Japan has a thriving fetish scene, particularly the fetish known as BDSM. Indeed, Japanese game show-style videos have been created which center around the use of fetishes. Among the unique sexual fetishes the Japanese have produced are tentacle erotica and the BDSM fetishes: Shibari, bukkake, omorashi and tamakeri.
In Japan, food play is known as wakamezake, which involves nyotaimori, the act of presenting food (typically sushi) on a nude female body. This act has become a distinct symbol of Japanese food play. Largely due to western influence bakunyū, the attraction to very large breasts, has become fetishized in Japan. Lolicon in Japan refers to the sexual attraction to seemingly underage girls. Foot fetishism is probably the most common fetish in Japan as it is elsewhere.
Shibari as it is typically referred to in the west is known as kinbaku (also sokubaku) in Japanese and refers to the erotic art of tying people up. Originally in Japanese history the martial art Hojōjutsu, which trained people in tying others up or restraining them with rope, was practiced and developed over long periods of time. Because being tied up with a knot was considered extremely shameful, the art emphasized many techniques for restricting noble men and others of high rank without actually using any knots. However, with the advent of BDSM in modern Japan came an eroticized offspring of Hojōjutsu, called kinbaku, that focuses more on gentler holds and uses the historical shame of being tied up to further humiliate the "bottom".
Today, Hojōjutsu is not commonly practiced and is considered by some to be a dying art, but shibari thrives in the BDSM world and has profoundly influenced the bondage scene, integrating itself into many western schools, creating dozens of fusions of styles, and being practiced by itself in BDSM communities worldwide. Kinbaku has introduced to the West ties and positions that specifically apply pressure on the bottom's erogenous zones, asymmetric uses of patterns that give the bottom two uncomfortable positions to choose from, emphasizing simpler, more elegant ties over the elaborate, decorative knots of the West, as well as use of specific katas (forms) and aesthetic rules.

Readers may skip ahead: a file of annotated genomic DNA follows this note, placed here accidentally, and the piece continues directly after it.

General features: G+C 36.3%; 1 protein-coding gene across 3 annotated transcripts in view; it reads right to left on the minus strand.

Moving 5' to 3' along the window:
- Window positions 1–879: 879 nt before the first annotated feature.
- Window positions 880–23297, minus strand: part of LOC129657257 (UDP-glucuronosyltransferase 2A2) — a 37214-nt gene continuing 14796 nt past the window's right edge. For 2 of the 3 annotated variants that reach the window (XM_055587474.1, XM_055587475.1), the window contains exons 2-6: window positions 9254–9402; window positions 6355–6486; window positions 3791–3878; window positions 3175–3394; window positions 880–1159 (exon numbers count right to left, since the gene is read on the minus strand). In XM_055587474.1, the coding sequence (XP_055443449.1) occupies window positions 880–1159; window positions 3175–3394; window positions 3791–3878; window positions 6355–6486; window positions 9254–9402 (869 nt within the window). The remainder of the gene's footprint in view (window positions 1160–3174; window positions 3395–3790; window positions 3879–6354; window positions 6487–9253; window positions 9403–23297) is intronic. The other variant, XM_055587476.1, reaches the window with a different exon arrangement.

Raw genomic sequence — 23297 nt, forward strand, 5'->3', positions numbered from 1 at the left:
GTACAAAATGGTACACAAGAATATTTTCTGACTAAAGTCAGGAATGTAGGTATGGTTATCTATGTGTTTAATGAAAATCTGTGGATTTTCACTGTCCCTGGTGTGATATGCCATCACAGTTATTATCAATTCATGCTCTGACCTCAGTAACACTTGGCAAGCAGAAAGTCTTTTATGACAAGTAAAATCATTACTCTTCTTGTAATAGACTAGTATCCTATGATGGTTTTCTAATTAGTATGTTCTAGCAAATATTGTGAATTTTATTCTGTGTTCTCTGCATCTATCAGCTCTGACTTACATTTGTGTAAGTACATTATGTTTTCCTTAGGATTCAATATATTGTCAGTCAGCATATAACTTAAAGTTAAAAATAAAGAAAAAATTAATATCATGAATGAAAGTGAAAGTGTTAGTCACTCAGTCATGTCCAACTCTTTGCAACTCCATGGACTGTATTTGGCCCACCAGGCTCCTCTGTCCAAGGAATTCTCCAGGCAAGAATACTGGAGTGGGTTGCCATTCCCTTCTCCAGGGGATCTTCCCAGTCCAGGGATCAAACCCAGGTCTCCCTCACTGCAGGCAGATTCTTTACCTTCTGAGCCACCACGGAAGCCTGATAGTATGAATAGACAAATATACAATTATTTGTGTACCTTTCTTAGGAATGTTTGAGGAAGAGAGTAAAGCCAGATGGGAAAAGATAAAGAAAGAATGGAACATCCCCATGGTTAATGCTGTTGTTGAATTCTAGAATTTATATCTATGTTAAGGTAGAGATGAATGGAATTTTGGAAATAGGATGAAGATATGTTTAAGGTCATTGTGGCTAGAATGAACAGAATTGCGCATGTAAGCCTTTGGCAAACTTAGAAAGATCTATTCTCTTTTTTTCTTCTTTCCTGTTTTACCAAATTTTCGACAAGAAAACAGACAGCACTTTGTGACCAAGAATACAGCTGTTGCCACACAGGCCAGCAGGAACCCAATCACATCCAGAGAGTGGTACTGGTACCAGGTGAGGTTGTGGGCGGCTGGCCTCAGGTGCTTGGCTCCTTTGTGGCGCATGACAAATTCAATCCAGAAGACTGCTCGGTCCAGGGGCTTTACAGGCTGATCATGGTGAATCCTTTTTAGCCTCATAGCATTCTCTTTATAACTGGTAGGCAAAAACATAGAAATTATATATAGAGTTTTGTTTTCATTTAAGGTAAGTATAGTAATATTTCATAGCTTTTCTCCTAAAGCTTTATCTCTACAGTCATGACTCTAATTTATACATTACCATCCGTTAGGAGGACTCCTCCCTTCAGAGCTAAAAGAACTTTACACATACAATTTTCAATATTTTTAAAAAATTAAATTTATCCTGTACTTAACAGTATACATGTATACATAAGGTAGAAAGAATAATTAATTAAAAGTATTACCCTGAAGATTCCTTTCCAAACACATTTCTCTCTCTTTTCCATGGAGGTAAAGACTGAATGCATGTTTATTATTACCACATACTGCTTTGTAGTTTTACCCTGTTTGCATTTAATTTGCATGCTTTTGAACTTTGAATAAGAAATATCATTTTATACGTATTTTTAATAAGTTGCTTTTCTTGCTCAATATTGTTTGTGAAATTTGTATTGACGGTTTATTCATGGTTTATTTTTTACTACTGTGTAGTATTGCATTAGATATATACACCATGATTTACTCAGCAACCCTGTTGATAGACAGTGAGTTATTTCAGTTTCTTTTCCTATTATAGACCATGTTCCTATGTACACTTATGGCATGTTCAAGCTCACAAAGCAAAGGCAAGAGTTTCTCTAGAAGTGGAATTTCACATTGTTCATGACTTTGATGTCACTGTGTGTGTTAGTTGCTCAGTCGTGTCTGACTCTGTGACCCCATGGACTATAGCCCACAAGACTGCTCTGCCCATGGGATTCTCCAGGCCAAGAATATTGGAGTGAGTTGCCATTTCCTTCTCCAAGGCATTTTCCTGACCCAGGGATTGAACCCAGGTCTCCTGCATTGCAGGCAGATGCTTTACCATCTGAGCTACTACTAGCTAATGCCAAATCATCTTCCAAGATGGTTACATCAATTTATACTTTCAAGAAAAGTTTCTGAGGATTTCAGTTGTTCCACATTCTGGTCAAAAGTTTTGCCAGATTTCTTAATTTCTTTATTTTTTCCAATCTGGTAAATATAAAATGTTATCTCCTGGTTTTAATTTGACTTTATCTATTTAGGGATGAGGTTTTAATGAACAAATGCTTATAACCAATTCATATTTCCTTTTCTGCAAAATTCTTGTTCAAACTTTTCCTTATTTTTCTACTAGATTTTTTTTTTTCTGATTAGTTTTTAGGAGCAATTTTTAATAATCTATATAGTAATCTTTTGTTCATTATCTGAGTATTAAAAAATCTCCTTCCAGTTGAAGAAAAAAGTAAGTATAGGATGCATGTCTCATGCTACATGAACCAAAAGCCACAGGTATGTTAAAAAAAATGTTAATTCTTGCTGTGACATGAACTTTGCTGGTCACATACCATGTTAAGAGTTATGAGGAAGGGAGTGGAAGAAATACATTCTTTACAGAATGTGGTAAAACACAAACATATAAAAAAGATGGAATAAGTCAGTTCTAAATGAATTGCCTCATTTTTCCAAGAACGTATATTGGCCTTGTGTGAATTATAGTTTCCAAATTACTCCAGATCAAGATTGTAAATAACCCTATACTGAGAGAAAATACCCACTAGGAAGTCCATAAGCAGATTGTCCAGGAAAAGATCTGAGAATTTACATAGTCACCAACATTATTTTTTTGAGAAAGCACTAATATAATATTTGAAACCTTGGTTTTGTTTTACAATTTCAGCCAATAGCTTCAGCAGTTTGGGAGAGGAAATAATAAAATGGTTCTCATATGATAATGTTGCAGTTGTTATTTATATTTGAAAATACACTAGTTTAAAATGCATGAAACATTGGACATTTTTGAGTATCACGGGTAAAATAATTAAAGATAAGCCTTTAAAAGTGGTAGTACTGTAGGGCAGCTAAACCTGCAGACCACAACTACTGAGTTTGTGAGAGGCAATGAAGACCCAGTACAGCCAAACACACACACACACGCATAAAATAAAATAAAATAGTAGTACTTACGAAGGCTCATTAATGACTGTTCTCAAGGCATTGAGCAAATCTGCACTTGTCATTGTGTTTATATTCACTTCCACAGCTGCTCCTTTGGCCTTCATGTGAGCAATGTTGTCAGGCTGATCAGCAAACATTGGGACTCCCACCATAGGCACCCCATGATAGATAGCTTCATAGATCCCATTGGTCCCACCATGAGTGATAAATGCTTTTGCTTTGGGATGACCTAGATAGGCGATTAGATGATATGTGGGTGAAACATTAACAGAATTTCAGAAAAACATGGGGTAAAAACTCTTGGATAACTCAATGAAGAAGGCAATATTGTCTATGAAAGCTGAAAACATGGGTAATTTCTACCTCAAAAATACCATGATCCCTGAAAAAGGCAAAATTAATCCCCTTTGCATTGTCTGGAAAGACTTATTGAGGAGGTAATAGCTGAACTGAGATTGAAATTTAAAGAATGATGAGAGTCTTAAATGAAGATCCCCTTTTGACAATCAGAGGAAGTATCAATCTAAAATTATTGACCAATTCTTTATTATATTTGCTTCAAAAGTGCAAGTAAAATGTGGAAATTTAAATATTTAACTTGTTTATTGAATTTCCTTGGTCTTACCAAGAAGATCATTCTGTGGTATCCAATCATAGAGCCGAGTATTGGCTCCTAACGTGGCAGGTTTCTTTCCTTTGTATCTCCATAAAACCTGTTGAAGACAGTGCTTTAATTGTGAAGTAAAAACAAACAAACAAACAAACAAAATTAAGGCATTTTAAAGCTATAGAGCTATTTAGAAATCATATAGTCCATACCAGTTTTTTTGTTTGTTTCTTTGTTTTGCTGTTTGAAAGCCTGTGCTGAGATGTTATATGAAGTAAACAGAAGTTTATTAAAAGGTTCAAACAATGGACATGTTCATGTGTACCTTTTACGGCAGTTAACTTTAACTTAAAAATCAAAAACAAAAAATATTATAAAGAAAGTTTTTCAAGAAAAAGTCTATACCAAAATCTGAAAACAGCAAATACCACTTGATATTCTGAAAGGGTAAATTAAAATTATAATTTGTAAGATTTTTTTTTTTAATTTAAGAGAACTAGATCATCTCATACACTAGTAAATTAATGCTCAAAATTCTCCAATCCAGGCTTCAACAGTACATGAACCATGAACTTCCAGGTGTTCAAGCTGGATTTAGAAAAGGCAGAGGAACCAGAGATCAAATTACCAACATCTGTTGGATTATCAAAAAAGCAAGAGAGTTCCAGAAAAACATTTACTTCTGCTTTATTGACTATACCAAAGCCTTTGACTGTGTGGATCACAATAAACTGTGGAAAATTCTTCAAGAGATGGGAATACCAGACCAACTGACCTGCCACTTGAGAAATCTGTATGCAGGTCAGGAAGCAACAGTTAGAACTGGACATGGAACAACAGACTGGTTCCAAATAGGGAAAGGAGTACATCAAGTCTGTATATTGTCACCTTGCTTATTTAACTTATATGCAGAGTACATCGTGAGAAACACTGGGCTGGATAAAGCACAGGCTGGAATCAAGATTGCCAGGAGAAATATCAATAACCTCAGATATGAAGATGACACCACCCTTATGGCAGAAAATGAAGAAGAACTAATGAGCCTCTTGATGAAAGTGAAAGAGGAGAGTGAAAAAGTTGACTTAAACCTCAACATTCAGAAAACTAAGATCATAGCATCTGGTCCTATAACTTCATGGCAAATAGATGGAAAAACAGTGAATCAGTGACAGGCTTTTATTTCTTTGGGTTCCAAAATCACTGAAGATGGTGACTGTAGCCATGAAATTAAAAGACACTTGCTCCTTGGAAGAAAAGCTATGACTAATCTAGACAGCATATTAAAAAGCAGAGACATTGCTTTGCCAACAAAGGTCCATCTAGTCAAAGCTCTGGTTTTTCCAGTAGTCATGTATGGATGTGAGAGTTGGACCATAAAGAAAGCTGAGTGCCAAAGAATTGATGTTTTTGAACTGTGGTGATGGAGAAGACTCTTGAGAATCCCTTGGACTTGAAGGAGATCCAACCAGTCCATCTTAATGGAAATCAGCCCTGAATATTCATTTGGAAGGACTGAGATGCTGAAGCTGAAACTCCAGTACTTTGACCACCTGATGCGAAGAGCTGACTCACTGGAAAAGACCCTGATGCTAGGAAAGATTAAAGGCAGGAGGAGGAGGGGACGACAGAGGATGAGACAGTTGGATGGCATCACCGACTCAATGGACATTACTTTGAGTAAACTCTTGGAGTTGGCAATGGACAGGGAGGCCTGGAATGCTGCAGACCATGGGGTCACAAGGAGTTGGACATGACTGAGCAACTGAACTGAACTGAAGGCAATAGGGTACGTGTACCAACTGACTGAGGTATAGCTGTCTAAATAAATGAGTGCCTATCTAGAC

In Japan, sodomy was restricted by legal prohibition in 1873. However, the provision was repealed only seven years later by the Penal Code of 1880, which relied on the Napoleonic Code. Confucian thought and the government's desire to appear "civilized" influenced the way that homosexuality was viewed by both the Japanese state and by the population at large during the Meiji period.
Despite recent trends that suggest a new level of tolerance, as well as open scenes in more cosmopolitan cities (such as Tokyo and Osaka), Japanese gay men and lesbian women often conceal their sexuality, and many marry persons of the opposite sex to avoid discrimination.
Politics and law
Japan has no laws against homosexual activity and has some legal protections for gay individuals, but the Japanese government does not recognize same-sex marriage. In 2008 however, a law was passed allowing transgender people who have gone through sex reassignment surgery to change their sex on legal documents.
Despite recommendations from the Council for Human Rights Promotion, the Diet has yet to include protections against discrimination for sexual orientation in the country's civil rights code. Although national civil rights laws do not protect against discrimination based on sexual orientation, some local governments have enacted such laws. For example, the government of Tokyo has passed laws that ban discrimination in employment based on sexual identity. The major political parties express little public support for gay rights issues.
AIDS, other STDs, and contraceptives
In the years since the world first became aware of the AIDS virus, like most industrialized nations, Japan has not suffered the high rates of AIDS disease and death that characterize some nations in Africa and South-East Asia. As of 2007 only about 100 people die each year in Japan due to AIDS. In 1992, the government of Japan justified its continued refusal to allow oral contraceptives to be distributed in the country on the belief that it would lead to reduced condom use and increased transmission of AIDS. As of 2004, condoms accounted for 80 percent of birth control used in Japan. This might explain Japan's comparably lower incidence of AIDS.